Peripheral arterial disease (PAD) affects about 8 million people in the United States. Critical limb ischemia (CLI) is the most advanced form of this disease and occurs in 1% to 2% of patients who are 50 years of age or older.
Risk is usually associated with lifestyle factors, such as smoking, obesity and physical inactivity, or chronic diseases like diabetes, hypertension or hyperlipidemia. PAD patients typically face an increased risk for heart attack, stroke and lower extremity amputation. Limb-threatening ischemia occurs in 1% to 2% of patients who are 50 years of age or older.
CLI is usually characterized by persistent, recurring rest pain requiring regular analgesia. This condition may also reveal non-healing ulcerations or gangrene of the leg, ankle, foot or toes. The ulcers are often extremely painful, even for patients who have decreased sensation due to neuropathy. In these cases, threatened limb or tissue loss is likely.
When a patient presents with symptoms indicating severe PAD or CLI, a referral to a limb salvage specialist is strongly recommended. Symptoms such as rest pain upon elevation of a lower extremity, intermittent claudication, or non-healing foot or leg ulcers are suggestive of moderate to advanced PAD and warrant further investigation. In cases where these symptoms are accompanied by a history of diabetes, smoking, or both, an immediate referral is strongly recommended. In addition, when PAD is suspected in the presence of a non-healing ulcer, a consult with a vascular specialist is essential to avoid a catastrophic event, such as a heart attack, stroke or limb amputation.
6 P’s of Acute
Note: The evolution to paresthesia and paralysis usually reflects the presence of severe and potentially irreversible ischemia.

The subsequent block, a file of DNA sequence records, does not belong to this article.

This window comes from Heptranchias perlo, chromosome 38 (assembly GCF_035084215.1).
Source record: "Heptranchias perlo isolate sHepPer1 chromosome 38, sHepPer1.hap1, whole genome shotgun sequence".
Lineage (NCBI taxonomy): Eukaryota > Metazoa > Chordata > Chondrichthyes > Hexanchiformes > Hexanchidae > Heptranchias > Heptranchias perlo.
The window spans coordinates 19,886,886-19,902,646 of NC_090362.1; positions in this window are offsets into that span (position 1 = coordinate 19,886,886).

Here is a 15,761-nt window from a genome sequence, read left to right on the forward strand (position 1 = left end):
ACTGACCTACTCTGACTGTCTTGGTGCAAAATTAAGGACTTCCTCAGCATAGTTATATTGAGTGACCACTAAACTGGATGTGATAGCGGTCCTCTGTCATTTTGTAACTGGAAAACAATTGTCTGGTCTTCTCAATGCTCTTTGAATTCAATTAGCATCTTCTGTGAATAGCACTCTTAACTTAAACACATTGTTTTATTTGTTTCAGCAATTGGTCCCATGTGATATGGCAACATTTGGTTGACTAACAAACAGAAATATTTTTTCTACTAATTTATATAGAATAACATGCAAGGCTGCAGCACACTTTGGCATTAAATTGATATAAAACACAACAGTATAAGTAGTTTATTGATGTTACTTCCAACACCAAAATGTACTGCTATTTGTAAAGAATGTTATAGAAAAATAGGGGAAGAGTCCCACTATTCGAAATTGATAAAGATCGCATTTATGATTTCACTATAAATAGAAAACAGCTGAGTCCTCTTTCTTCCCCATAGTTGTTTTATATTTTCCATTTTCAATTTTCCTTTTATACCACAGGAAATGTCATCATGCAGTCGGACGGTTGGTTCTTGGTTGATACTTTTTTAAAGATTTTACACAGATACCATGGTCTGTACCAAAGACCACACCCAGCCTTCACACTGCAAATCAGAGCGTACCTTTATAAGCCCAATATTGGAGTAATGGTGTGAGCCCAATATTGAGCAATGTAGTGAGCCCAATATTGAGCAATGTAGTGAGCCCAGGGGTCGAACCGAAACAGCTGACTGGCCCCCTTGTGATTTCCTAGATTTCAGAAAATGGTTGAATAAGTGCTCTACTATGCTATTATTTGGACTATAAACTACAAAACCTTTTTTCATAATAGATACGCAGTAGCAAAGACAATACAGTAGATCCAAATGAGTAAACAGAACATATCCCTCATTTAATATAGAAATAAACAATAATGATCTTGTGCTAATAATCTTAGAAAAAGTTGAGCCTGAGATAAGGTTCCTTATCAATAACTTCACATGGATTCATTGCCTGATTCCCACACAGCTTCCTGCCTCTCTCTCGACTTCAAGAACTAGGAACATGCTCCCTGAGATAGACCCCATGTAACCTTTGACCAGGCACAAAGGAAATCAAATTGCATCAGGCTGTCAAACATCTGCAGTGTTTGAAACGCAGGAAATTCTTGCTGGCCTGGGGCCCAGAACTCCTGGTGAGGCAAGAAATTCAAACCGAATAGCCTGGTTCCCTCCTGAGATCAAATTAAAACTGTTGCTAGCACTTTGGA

Minimally invasive endovascular therapy can be a successful treatment option depending on the location and severity of the blockages. Most patients with CLI have multiple arterial blockages, including blockages of the arteries below the knee, and frequently, chronic total occlusions (CTOs) of vessels. In general, puncture of the groin, under local anesthesia, with insertion of a catheter into the artery in the groin will allow access to the diseased portion of the artery.
Some of the endovascular procedures used to treat CLI include balloon angioplasty, stents and devices to open completely blocked arteries such as the Crosser catheter. This device employs a high frequency oscillating wire tip combined with a water jet to cross CTOs in arteries. A second device, the Stealth orbital atherectomy catheter, is often employed with the Crosser catheter. In this device, an eccentrically positioned burr on a catheter selectively sands down the calcium inside the diseased artery, increasing the flexibility of the vessel and widening the channel for blood to flow.
Treatment of CLI is also coordinated with the patient’s primary care physician to optimize management of diabetes and to detect and treat carotid vascular disease, coronary artery disease and known risk factors for stroke and heart attack. There are no drugs currently approved by the U.S. Food and Drug Administration for the treatment of CLI.
The bottom line is that time is truly of the essence when treating patients with symptomatic PAD. Consulting with a limb salvage specialist will help reduce the risk inherent in managing these medically complicated patients.
Lawrence Schmetterer, MD, FACS, is a cardiovascular and thoracic surgeon and Chief of the Department of Surgery at Salem Community Hospital (SCH). His office is located at 20 Ohltown Road, Suite 206, in Austintown, OH. He also provides a cardiovascular clinic at SCH.